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Replicating Fedora Machines using Kickstart

Sometimes one wants to install more machines the same as one that is already working.  Replication is one point where Linux is light years ahead of the competition.

Using Kickstart, you can roll out thousands of identically configured machines (with hardware that may be completely different) in a jiffy - Kickstart will automatically install the correct device drivers.

The Skinny

I usually do it manually, since it is too simple to bother scripting:
  • Save file /root/anaconda-ks.cfg
  • Save /etc/yum.repos.d with tar -zcvf yum.repos.d.tgz /etc/yum.repos.d
  • Save the packages list with yum list installed > packages
Use the saved kickstart file to install the new machine, untar the repos and run yum -y install $(cat packages) or yum -y install < packages

Booting Kickstart

Kickstart is the remote control system of the Red Hat Anaconda installer.

A Kickstart installation requires access to the Linux installation media on a local CD-ROM drive or hard drive, or over the network using HTTP or NFS.

If you need just one or two new machines, then do it manually.  If you need hundreds or thousands, then it is worth modifying the Kickstart file to make installation completely hands free.

To use a Kickstart file to install a system:
  1. Boot the system from a Live CD or USB schtick. If you need to modify the boot command, press Esc to access the command line.
  2. If you have not customized the boot medium to use Kickstart, use the ks option to specify the location of the Kickstart file.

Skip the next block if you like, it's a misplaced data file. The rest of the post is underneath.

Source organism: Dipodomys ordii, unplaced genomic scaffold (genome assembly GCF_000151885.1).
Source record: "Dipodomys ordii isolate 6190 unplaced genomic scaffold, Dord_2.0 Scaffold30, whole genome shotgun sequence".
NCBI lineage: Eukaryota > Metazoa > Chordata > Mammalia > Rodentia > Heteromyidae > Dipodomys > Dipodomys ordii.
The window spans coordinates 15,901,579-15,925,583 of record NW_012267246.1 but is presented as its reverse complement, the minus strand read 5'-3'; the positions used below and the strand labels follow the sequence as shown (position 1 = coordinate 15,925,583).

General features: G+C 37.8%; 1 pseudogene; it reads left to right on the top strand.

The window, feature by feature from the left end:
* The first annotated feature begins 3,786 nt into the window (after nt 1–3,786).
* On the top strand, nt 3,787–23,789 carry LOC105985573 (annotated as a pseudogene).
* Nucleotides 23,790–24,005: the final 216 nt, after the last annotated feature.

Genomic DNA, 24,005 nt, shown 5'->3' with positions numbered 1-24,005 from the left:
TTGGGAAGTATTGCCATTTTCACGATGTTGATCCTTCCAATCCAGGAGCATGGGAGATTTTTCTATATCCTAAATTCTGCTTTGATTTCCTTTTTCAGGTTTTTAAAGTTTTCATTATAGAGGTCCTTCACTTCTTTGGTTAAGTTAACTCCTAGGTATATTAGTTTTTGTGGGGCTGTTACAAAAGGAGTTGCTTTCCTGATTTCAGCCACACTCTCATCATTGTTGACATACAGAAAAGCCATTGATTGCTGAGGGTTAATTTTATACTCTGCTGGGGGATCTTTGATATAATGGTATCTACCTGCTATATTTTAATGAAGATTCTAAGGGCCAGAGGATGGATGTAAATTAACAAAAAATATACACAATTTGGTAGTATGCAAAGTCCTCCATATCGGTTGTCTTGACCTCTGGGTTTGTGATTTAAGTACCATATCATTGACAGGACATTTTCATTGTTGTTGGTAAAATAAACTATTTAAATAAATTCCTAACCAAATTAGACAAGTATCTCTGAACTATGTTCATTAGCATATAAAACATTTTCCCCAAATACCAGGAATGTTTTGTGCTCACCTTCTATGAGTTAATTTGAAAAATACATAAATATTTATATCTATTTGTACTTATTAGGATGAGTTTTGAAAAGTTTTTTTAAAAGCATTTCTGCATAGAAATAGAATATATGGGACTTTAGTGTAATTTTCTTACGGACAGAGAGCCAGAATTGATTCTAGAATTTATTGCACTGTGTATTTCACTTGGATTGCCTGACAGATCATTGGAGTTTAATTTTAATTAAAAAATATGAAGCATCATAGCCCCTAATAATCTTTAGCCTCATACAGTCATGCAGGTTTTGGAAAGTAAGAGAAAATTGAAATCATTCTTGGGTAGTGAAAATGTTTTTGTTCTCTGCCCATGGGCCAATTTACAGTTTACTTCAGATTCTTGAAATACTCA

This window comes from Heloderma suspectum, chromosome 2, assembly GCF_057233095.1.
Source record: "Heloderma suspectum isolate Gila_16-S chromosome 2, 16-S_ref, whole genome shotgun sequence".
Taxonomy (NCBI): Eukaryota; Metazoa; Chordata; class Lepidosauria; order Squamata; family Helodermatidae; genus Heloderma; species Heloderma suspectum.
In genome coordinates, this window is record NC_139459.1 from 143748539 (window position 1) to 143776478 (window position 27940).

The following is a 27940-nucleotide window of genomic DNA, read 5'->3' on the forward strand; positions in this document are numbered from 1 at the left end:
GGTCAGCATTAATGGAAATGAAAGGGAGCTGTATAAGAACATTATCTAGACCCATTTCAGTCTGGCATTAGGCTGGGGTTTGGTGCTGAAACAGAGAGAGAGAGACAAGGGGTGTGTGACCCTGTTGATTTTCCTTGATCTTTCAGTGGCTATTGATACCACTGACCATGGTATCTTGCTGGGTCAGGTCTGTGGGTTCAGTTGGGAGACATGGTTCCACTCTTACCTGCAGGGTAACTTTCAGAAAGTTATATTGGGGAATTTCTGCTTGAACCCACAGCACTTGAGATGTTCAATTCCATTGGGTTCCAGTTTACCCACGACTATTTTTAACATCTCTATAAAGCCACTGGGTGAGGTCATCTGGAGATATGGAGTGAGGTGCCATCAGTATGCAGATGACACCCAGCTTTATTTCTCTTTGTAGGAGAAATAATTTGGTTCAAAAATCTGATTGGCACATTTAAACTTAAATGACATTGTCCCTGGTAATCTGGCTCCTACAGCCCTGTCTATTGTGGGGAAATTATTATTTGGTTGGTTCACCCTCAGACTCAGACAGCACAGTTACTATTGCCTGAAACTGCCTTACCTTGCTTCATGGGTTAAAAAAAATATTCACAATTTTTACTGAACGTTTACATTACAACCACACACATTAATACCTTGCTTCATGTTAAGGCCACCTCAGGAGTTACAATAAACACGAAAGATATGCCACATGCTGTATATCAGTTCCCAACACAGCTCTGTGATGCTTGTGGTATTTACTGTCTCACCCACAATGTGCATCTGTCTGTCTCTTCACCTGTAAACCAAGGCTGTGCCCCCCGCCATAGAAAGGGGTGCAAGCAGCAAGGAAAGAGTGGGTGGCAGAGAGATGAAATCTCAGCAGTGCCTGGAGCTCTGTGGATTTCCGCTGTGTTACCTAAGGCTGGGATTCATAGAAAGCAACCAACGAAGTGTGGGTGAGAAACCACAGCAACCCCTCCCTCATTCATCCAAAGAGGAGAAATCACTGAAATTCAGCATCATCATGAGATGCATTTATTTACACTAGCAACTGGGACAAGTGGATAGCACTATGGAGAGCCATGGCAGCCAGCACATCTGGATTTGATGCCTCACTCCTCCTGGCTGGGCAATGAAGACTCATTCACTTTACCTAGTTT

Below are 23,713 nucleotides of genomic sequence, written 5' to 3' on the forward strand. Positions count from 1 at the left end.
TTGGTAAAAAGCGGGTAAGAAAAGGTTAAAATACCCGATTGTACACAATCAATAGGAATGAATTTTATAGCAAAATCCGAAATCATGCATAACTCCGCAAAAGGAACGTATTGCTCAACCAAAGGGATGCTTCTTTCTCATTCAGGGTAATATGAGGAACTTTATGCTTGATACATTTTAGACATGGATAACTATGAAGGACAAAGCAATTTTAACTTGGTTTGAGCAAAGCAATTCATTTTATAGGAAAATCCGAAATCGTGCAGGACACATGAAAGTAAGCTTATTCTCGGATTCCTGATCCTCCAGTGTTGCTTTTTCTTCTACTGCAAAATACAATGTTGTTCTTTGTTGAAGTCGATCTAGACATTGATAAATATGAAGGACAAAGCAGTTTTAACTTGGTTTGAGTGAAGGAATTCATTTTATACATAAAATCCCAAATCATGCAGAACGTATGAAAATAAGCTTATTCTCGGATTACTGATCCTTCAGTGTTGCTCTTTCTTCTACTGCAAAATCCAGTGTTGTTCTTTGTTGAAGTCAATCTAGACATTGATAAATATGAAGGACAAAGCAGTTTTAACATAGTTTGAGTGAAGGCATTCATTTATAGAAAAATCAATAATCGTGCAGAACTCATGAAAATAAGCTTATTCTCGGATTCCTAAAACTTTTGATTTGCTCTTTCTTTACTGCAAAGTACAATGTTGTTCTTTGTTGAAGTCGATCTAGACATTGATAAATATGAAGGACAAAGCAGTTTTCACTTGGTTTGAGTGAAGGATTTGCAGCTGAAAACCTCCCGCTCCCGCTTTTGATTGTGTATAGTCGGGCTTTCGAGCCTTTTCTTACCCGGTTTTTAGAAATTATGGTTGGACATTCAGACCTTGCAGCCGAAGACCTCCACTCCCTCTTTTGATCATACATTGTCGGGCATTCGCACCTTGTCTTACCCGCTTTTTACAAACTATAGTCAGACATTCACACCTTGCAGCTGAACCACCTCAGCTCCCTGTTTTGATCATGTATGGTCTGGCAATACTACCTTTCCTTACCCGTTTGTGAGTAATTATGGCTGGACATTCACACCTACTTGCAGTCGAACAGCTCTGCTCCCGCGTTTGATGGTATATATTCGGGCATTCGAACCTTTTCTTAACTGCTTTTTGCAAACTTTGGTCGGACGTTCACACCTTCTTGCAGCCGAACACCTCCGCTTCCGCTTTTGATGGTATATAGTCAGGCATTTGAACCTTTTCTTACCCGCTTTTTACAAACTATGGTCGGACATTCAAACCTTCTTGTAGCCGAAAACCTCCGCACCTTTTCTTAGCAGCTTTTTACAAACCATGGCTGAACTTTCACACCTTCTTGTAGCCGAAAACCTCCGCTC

For example, the following boot command specifies that the Kickstart file is on the boot CD:
    boot: linux ks=cdrom:/ks.cfg
    If the Kickstart file is located on an NFS server, you might use a boot command such as the following:
    boot: linux ksdevice=em1 ip=dhcp ks=nfs:
    where ksdevice=em1 specifies the network interface and ip=dhcp specifies that DHCP should be used to configure this interface.
That is all there is to Kickstart - it works.

Synchronizing Two Machines

If you have two existing machines and you want to ensure that they have the same packages installed, then you can use dnf or yum:

Get the list of installed packages on one machine (sort, just makes it nice):
$ rpm -qa --qf "%{name}.%{arch}\n" | sort > packages.lst
Install missing packages from the list on the other machine:
$ sudo dnf install $(cat packages.lst)

Do it both ways and they will end up the exact same.

La Voila!


    1. Hi Herman,
      I'm here cuz you mentioned that kickstart was a way to save a particular build of linux to install easily later on. I'm stuck at the "Boot the system from a USB schtick". I've got a live USB and when I get to the boot screen I have the options: Start Fedora, Test this media and Start Fedora, Troubleshooting >. If I press e to edit an option it seems the boot: command is not recognized. I'm sure I'm missing something simple here. Any thoughts?

    2. That is the most difficult part. It could require a bit of faffing around till you figure out exactly when to press the esc key unfortunately!


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